By Michelle Werts
Bats. Such a simple word immediately evokes a few distinct images in my brain: running and shrieking humans being swarmed by the flying mammals, a certain playboy billionaire who likes to masquerade as one and some blood-sucking fiends of Transylvania. Unfortunately for our winged friends, false images like these mean that their vital role in nature often goes unrecognized. And, if we’re not careful, we may not realize what we had in bats until they’re gone.
You see, bats are some of the best pest controls we have, as they like to feast on the insects that plague our agricultural fields, our forests and our homes. According to Bat Conservation International, a brown bat can eat up to 1,000 mosquito-sized insects in a single hour. And bats’ work doesn’t stop there: they’re also the main pollinators of many plant and trees species, including species like saguaro cacti, and help with seed dispersal. Essentially, they help keep ecosystems thriving every day.
And that’s why some news announced earlier this week is alarming: up to 6.7 million bats across 16 states and Canada have died in the last five years due to the deadly white-nose fungus. This fungus that eats through bats’ skin and membrane is indiscriminate: it’s wiping out bats across species lines. Speaking to The Washington Post, Bat Conservation International’s Mylea Bayless warns, “We’re watching a potential extinction event on the order of what we experienced with bison and passenger pigeons. … The difference is we may be seeing the regional extinction of multiple species. … We’re looking at a whole group of animals here, not just one species.” Since bats are long-lived mammals (five to 15 years on average) that only produce one offspring per year, these huge losses in their population will not be easily recovered.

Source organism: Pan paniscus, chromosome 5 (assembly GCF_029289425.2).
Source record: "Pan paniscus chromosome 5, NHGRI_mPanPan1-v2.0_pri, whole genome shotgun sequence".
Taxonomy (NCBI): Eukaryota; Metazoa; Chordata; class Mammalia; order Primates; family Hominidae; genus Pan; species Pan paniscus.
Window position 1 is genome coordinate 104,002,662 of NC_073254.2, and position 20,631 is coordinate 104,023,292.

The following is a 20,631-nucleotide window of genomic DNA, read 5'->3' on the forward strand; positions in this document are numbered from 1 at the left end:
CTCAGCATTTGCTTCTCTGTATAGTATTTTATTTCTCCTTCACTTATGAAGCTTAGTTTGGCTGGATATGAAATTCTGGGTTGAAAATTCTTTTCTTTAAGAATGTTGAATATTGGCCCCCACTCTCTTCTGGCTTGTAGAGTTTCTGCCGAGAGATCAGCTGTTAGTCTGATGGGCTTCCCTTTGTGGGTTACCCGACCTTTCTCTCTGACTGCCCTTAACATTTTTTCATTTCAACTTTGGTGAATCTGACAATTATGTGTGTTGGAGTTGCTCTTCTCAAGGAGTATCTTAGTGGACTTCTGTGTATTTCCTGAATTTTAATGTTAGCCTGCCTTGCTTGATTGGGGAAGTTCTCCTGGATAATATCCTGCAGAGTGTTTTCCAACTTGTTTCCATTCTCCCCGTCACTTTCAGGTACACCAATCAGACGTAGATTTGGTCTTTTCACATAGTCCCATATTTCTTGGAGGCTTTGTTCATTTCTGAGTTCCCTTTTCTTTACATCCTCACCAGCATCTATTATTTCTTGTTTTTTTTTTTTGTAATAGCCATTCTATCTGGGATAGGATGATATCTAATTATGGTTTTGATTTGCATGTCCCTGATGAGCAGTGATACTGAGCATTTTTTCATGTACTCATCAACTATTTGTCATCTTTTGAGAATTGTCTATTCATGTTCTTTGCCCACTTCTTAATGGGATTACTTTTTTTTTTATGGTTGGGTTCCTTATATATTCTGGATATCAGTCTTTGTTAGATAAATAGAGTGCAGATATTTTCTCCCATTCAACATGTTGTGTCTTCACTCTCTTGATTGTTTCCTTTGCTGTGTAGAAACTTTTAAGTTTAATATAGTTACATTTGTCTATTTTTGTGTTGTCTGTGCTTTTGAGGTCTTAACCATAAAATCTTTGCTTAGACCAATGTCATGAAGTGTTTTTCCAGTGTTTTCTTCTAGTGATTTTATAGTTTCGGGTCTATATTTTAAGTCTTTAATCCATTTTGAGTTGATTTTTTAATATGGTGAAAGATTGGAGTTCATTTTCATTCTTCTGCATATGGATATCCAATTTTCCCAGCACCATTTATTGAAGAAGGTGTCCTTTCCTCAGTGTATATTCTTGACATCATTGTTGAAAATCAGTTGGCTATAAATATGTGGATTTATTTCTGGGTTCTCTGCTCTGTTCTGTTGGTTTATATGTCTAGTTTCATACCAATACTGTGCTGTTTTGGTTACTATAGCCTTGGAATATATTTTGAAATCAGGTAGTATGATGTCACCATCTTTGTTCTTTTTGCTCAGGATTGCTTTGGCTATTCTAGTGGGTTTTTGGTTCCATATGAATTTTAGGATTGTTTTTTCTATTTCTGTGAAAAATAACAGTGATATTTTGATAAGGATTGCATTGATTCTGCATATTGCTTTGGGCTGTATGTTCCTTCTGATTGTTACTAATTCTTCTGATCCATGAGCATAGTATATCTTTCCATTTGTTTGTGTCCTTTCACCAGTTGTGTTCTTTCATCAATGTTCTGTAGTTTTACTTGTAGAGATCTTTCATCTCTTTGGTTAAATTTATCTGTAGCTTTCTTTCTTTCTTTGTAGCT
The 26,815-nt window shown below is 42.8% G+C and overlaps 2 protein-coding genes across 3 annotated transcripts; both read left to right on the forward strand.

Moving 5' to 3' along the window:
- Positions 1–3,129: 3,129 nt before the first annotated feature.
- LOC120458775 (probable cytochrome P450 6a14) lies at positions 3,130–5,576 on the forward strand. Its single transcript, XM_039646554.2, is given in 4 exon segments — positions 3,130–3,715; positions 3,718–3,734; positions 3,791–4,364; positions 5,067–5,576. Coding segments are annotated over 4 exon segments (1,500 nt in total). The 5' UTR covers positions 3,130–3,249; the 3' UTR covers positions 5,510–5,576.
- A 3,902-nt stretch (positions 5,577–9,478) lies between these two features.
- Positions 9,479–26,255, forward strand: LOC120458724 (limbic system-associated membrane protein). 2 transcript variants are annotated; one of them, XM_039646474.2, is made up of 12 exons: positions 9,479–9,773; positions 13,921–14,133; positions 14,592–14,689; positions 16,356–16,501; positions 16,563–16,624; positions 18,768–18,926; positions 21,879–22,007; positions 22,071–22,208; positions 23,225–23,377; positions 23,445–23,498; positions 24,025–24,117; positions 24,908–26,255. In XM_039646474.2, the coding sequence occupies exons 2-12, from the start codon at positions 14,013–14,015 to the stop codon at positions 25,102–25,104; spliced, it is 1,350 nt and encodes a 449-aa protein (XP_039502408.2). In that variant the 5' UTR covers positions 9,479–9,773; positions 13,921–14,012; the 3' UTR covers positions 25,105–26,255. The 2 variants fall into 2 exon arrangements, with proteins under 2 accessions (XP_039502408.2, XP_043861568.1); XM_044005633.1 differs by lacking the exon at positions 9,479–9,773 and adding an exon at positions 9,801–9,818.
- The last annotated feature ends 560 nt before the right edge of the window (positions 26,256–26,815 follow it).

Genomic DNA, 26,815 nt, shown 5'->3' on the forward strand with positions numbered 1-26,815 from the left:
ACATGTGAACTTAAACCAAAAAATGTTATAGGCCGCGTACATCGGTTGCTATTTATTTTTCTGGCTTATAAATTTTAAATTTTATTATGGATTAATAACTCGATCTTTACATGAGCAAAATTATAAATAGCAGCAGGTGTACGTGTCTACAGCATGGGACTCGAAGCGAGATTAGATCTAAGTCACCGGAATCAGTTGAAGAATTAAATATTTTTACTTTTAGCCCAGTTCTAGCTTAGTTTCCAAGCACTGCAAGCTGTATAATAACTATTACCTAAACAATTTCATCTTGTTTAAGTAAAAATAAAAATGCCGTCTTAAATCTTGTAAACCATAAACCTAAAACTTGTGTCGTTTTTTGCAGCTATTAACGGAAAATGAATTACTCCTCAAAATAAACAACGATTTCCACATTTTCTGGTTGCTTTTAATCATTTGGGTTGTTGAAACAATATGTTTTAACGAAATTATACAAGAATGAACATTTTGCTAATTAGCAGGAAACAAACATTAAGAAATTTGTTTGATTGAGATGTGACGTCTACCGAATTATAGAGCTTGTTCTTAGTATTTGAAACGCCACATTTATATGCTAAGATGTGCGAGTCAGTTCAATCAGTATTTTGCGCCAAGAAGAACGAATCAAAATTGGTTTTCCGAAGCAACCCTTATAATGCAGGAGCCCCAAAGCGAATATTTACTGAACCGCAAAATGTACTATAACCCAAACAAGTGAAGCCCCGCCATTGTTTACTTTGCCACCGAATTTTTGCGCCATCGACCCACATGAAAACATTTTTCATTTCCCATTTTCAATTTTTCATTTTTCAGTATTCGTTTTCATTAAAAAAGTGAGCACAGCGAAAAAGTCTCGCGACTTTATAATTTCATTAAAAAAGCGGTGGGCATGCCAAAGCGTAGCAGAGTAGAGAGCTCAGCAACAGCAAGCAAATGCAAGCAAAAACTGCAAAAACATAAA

Even though this news is upsetting enough on its own, it could get worse. Remember how I mentioned that bats eat insects? Well, that includes tree-destroying insects like the emerald ash borer. Since 2002, this beetle has destroyed 60 million ash trees from New York to Tennessee and beyond. And while scientists have been working on solutions to this devastating problem, the bats have been doing what they do best: chowing down on insects … like the ash borer. With fewer bats, will more beetles rise? It’s definitely possible.
With the white-nose fungus rapidly decimating bats populations, in May 2011, the U.S. Fish and Wildlife Service issued a national plan for combating the disease and saving the bats. For our sake, and the sake of our food and forests, let’s hope that this frightening fungus can be stopped and that our warm-blooded friends survive.